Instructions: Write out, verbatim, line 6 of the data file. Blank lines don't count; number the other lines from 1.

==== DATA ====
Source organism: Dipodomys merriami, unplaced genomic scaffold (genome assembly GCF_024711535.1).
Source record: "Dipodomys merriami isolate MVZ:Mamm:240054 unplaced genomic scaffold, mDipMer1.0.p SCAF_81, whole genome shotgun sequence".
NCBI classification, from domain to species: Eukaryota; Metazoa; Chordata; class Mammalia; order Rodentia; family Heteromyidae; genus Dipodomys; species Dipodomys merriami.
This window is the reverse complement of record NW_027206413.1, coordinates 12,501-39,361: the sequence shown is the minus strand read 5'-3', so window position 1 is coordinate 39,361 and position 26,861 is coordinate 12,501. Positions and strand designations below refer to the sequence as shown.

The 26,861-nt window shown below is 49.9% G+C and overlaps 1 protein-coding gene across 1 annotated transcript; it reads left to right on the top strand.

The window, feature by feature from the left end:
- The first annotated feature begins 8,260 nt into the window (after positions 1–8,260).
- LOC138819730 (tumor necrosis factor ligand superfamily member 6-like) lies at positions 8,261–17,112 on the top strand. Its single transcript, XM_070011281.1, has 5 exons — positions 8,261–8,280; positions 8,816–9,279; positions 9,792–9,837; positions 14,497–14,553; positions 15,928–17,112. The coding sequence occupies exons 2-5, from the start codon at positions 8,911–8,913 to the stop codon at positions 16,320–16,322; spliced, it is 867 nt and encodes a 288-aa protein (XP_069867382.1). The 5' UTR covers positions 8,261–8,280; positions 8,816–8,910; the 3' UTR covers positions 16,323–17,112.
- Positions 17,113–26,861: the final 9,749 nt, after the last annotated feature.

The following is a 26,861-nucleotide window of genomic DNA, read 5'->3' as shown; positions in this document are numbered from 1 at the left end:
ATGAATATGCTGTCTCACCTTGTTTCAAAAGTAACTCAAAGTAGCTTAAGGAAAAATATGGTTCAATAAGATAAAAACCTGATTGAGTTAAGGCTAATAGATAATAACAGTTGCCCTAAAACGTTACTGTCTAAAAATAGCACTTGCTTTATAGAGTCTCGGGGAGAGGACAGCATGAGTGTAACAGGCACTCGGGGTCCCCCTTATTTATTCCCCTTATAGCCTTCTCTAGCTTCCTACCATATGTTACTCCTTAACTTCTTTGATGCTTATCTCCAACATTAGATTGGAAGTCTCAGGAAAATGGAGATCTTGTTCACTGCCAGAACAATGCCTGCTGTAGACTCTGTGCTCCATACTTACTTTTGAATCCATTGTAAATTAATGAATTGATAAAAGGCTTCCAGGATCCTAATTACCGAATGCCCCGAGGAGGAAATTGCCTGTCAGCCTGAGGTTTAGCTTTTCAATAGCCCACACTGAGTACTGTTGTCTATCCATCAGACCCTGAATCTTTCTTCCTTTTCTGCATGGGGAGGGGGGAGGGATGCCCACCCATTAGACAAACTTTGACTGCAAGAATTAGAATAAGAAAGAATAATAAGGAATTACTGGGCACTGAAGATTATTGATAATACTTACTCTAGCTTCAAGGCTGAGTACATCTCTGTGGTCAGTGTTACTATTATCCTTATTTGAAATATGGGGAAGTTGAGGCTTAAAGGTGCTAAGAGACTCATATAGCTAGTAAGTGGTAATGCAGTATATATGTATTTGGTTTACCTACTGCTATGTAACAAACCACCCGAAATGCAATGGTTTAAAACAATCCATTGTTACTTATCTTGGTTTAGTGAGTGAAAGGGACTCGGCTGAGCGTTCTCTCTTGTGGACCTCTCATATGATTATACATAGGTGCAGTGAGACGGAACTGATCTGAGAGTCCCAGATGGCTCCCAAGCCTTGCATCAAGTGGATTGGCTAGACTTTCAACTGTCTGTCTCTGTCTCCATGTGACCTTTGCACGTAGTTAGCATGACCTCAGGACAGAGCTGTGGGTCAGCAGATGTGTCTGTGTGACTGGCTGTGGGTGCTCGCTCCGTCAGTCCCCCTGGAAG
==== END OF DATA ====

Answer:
The window, feature by feature from the left end: